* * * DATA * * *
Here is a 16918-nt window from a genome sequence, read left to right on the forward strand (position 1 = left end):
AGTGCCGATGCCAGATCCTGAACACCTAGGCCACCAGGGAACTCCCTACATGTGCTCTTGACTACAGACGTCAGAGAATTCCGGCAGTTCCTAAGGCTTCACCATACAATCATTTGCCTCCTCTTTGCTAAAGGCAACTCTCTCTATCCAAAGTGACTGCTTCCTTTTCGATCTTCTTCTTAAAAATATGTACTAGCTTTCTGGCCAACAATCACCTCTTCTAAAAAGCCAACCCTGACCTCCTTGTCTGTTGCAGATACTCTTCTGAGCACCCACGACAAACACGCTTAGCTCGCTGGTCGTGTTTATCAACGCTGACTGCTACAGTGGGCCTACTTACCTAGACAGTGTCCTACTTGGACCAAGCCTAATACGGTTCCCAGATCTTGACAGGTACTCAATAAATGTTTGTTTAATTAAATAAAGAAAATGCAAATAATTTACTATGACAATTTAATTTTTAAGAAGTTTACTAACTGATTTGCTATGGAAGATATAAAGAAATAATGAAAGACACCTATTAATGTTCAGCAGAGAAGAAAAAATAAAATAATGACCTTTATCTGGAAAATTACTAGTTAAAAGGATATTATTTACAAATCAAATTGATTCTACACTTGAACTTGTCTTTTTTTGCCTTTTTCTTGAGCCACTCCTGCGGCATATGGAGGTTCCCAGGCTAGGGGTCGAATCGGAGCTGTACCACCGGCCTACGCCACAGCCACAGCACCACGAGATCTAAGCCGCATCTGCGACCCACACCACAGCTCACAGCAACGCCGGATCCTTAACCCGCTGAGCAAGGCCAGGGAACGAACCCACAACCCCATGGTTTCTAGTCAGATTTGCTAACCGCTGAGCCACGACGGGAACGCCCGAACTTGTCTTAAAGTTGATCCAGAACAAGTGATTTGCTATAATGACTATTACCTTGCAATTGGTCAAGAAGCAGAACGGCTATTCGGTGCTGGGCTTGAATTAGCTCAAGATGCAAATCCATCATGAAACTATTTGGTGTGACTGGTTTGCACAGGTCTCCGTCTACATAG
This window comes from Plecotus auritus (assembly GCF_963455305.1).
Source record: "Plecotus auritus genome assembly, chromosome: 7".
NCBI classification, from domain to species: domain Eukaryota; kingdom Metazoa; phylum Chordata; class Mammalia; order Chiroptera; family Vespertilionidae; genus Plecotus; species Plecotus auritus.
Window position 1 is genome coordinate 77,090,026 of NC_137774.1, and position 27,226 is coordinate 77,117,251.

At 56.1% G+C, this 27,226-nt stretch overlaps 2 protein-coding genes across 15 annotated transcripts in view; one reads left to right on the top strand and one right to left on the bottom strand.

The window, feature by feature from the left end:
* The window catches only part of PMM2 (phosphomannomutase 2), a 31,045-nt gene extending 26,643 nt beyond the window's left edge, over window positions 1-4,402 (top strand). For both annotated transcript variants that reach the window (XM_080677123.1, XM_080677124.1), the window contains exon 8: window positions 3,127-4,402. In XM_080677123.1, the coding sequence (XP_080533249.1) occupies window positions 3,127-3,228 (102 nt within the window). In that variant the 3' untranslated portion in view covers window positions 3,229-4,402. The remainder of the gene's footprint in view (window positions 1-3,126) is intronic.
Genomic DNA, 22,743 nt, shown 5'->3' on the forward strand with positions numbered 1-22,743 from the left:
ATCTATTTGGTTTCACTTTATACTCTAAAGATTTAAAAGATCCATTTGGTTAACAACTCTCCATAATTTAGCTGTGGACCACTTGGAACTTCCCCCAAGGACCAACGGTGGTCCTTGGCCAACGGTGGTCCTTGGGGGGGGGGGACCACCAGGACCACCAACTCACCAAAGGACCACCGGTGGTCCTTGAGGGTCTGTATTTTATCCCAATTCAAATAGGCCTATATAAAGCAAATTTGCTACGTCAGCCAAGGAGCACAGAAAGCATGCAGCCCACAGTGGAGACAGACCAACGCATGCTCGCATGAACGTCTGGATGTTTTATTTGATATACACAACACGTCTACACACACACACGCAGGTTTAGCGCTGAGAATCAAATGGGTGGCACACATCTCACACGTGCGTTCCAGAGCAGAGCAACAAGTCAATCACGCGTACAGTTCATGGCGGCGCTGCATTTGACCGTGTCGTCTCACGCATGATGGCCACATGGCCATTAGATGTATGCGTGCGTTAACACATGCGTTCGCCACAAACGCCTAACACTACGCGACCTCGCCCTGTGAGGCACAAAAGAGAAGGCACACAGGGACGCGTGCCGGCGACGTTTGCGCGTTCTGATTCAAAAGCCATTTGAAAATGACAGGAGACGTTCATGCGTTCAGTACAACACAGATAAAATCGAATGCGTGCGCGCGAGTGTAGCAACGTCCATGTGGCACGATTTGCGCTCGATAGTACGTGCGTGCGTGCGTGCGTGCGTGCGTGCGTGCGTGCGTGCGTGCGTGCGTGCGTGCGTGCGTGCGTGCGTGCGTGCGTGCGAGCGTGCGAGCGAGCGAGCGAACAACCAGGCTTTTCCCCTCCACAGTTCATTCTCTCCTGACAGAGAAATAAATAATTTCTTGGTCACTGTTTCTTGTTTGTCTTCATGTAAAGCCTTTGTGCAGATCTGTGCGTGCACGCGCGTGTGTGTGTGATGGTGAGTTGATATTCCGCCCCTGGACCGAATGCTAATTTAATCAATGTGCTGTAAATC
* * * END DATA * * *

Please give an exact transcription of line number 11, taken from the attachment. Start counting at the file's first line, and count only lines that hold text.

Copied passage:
ATCTATTTGGTTTCACTTTATACTCTAAAGATTTAAAAGATCCATTTGGTTAACAACTCTCCATAATTTAGCTGTGGACCACTTGGAACTTCCCCCAAGGACCAACGGTGGTCCTTGGCCAACGGTGGTCCTTGGGGGGGGGGGACCACCAGGACCACCAACTCACCAAAGGACCACCGGTGGTCCTTGAGGGTCTGTATTTTATCCCAATTCAAATAGGCCTATATAAAGCAAATTTGCTACGTCAGCCAAGGAGCACAGAAAGCATGCAGCCCACAGTGGAGACAGACCAACGCATGCTCGCATGAACGTCTGGATGTTTTATTTGATATACACAACACGTCTACACACACACACGCAGGTTTAGCGCTGAGAATCAAATGGGTGGCACACATCTCACACGTGCGTTCCAGAGCAGAGCAACAAGTCAATCACGCGTACAGTTCATGGCGGCGCTGCATTTGACCGTGTCGTCTCACGCATGATGGCCACATGGCCATTAGATGTATGCGTGCGTTAACACATGCGTTCGCCACAAACGCCTAACACTACGCGACCTCGCCCTGTGAGGCACAAAAGAGAAGGCACACAGGGACGCGTGCCGGCGACGTTTGCGCGTTCTGATTCAAAAGCCATTTGAAAATGACAGGAGACGTTCATGCGTTCAGTACAACACAGATAAAATCGAATGCGTGCGCGCGAGTGTAGCAACGTCCATGTGGCACGATTTGCGCTCGATAGTACGTGCGTGCGTGCGTGCGTGCGTGCGTGCGTGCGTGCGTGCGTGCGTGCGTGCGTGCGTGCGTGCGTGCGTGCGTGCGTGCGAGCGTGCGAGCGAGCGAGCGAACAACCAGGCTTTTCCCCTCCACAGTTCATTCTCTCCTGACAGAGAAATAAATAATTTCTTGGTCACTGTTTCTTGTTTGTCTTCATGTAAAGCCTTTGTGCAGATCTGTGCGTGCACGCGCGTGTGTGTGTGATGGTGAGTTGATATTCCGCCCCTGGACCGAATGCTAATTTAATCAATGTGCTGTAAATC